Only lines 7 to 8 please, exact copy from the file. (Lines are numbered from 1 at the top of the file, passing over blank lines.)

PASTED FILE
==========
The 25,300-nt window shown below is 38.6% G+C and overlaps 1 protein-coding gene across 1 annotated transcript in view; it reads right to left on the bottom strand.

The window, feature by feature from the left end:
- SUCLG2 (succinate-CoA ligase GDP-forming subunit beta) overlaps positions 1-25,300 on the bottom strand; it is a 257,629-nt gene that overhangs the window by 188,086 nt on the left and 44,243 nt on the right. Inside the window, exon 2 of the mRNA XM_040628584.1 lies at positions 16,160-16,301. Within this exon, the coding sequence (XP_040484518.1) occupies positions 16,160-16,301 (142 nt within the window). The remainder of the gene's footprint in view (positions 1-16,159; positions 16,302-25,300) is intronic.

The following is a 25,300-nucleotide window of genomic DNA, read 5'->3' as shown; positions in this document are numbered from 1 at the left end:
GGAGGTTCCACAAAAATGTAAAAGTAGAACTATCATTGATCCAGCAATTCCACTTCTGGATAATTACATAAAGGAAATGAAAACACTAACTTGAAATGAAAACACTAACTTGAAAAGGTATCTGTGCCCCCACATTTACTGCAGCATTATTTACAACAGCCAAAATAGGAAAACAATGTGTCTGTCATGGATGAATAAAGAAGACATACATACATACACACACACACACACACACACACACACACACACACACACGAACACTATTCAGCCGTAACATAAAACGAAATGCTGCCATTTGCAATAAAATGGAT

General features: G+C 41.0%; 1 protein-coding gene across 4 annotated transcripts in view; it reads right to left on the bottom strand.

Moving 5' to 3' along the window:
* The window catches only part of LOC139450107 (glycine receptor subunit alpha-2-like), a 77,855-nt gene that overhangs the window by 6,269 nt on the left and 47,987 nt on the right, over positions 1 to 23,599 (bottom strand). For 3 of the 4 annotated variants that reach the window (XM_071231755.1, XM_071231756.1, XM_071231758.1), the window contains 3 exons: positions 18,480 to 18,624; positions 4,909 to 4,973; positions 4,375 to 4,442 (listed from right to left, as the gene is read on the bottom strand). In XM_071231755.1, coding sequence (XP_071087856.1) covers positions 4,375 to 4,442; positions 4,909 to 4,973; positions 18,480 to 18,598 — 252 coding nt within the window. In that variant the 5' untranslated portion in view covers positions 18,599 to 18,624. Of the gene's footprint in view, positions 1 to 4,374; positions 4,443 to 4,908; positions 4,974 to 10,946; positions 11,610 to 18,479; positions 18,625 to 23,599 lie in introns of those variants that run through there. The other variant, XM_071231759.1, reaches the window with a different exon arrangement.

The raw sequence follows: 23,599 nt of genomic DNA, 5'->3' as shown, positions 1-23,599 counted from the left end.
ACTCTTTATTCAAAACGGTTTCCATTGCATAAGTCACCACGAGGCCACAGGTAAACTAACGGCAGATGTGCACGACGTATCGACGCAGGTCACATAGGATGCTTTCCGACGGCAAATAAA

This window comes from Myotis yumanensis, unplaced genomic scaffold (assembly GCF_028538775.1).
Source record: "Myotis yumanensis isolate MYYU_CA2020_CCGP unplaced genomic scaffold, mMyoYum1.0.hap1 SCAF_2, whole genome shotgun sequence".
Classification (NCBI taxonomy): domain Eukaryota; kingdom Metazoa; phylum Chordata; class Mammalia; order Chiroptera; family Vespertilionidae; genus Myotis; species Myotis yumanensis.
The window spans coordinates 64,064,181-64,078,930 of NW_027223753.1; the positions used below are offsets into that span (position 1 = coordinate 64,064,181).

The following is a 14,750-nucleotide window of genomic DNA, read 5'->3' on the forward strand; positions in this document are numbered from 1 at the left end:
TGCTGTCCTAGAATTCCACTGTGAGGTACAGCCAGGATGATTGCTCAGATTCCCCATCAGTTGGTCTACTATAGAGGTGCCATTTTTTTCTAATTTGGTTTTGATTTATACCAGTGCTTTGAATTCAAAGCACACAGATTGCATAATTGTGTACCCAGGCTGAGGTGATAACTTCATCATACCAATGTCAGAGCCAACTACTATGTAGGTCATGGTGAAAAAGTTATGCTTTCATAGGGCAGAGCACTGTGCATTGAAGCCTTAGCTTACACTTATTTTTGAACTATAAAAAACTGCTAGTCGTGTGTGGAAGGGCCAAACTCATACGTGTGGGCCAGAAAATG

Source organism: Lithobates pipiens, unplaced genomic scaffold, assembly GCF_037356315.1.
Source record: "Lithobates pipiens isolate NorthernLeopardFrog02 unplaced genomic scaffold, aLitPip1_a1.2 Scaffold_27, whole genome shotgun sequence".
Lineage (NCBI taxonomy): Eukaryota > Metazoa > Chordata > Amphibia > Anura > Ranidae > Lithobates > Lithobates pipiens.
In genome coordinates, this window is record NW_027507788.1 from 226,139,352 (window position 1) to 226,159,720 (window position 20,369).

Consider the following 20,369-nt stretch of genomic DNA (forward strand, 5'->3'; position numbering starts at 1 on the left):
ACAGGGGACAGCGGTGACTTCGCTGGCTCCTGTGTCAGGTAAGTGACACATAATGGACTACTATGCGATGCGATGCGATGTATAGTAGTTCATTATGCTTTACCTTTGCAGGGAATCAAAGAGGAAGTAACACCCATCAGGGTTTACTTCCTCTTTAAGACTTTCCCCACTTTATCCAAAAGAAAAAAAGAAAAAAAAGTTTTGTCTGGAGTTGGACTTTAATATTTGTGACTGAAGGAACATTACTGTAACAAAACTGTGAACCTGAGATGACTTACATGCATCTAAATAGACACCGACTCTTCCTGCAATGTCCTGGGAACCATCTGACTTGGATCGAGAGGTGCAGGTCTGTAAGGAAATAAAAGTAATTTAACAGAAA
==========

Moving 5' to 3' along the window:
* The window catches only part of LOC139450107 (glycine receptor subunit alpha-2-like), a 77,855-nt gene that overhangs the window by 6,269 nt on the left and 47,987 nt on the right, over positions 1 to 23,599 (bottom strand). For 3 of the 4 annotated variants that reach the window (XM_071231755.1, XM_071231756.1, XM_071231758.1), the window contains 3 exons: positions 18,480 to 18,624; positions 4,909 to 4,973; positions 4,375 to 4,442 (listed from right to left, as the gene is read on the bottom strand). In XM_071231755.1, coding sequence (XP_071087856.1) covers positions 4,375 to 4,442; positions 4,909 to 4,973; positions 18,480 to 18,598 — 252 coding nt within the window. In that variant the 5' untranslated portion in view covers positions 18,599 to 18,624. Of the gene's footprint in view, positions 1 to 4,374; positions 4,443 to 4,908; positions 4,974 to 10,946; positions 11,610 to 18,479; positions 18,625 to 23,599 lie in introns of those variants that run through there. The other variant, XM_071231759.1, reaches the window with a different exon arrangement.